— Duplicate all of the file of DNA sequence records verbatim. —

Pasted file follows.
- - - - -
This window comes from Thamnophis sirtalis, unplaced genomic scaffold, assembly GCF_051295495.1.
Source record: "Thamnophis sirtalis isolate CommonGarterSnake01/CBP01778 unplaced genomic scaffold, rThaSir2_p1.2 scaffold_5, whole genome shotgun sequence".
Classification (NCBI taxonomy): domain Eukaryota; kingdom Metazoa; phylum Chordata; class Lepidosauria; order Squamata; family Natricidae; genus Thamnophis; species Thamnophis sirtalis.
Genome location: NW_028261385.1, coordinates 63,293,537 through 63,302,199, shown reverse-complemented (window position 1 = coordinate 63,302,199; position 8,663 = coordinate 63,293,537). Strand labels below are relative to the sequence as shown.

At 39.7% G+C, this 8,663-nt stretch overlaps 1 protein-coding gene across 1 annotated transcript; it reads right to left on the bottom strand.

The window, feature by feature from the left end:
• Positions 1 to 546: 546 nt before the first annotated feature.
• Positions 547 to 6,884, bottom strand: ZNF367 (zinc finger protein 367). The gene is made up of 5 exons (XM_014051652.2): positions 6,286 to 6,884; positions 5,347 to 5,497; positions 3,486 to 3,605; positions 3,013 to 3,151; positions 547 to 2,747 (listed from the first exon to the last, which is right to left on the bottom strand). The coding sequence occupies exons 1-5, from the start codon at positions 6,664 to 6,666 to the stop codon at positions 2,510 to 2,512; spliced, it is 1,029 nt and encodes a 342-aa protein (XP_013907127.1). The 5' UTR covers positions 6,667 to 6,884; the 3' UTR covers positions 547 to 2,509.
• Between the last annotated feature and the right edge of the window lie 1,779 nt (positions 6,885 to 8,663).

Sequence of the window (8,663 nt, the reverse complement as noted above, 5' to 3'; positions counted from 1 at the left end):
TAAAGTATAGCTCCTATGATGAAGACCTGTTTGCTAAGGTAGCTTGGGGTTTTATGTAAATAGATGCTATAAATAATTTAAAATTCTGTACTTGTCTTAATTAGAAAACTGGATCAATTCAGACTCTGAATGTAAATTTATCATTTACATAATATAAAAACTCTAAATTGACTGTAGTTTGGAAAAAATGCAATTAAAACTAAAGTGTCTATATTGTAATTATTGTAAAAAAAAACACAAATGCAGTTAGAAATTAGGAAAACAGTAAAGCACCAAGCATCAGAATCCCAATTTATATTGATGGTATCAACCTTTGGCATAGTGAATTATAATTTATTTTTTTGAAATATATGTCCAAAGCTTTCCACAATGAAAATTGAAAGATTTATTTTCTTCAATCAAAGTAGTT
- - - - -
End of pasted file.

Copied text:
This window comes from Thamnophis sirtalis, unplaced genomic scaffold, assembly GCF_051295495.1.
Source record: "Thamnophis sirtalis isolate CommonGarterSnake01/CBP01778 unplaced genomic scaffold, rThaSir2_p1.2 scaffold_5, whole genome shotgun sequence".
Classification (NCBI taxonomy): domain Eukaryota; kingdom Metazoa; phylum Chordata; class Lepidosauria; order Squamata; family Natricidae; genus Thamnophis; species Thamnophis sirtalis.
Genome location: NW_028261385.1, coordinates 63,293,537 through 63,302,199, shown reverse-complemented (window position 1 = coordinate 63,302,199; position 8,663 = coordinate 63,293,537). Strand labels below are relative to the sequence as shown.

At 39.7% G+C, this 8,663-nt stretch overlaps 1 protein-coding gene across 1 annotated transcript; it reads right to left on the bottom strand.

The window, feature by feature from the left end:
• Positions 1 to 546: 546 nt before the first annotated feature.
• Positions 547 to 6,884, bottom strand: ZNF367 (zinc finger protein 367). The gene is made up of 5 exons (XM_014051652.2): positions 6,286 to 6,884; positions 5,347 to 5,497; positions 3,486 to 3,605; positions 3,013 to 3,151; positions 547 to 2,747 (listed from the first exon to the last, which is right to left on the bottom strand). The coding sequence occupies exons 1-5, from the start codon at positions 6,664 to 6,666 to the stop codon at positions 2,510 to 2,512; spliced, it is 1,029 nt and encodes a 342-aa protein (XP_013907127.1). The 5' UTR covers positions 6,667 to 6,884; the 3' UTR covers positions 547 to 2,509.
• Between the last annotated feature and the right edge of the window lie 1,779 nt (positions 6,885 to 8,663).

Sequence of the window (8,663 nt, the reverse complement as noted above, 5' to 3'; positions counted from 1 at the left end):
TAAAGTATAGCTCCTATGATGAAGACCTGTTTGCTAAGGTAGCTTGGGGTTTTATGTAAATAGATGCTATAAATAATTTAAAATTCTGTACTTGTCTTAATTAGAAAACTGGATCAATTCAGACTCTGAATGTAAATTTATCATTTACATAATATAAAAACTCTAAATTGACTGTAGTTTGGAAAAAATGCAATTAAAACTAAAGTGTCTATATTGTAATTATTGTAAAAAAAAACACAAATGCAGTTAGAAATTAGGAAAACAGTAAAGCACCAAGCATCAGAATCCCAATTTATATTGATGGTATCAACCTTTGGCATAGTGAATTATAATTTATTTTTTTGAAATATATGTCCAAAGCTTTCCACAATGAAAATTGAAAGATTTATTTTCTTCAATCAAAGTAGTT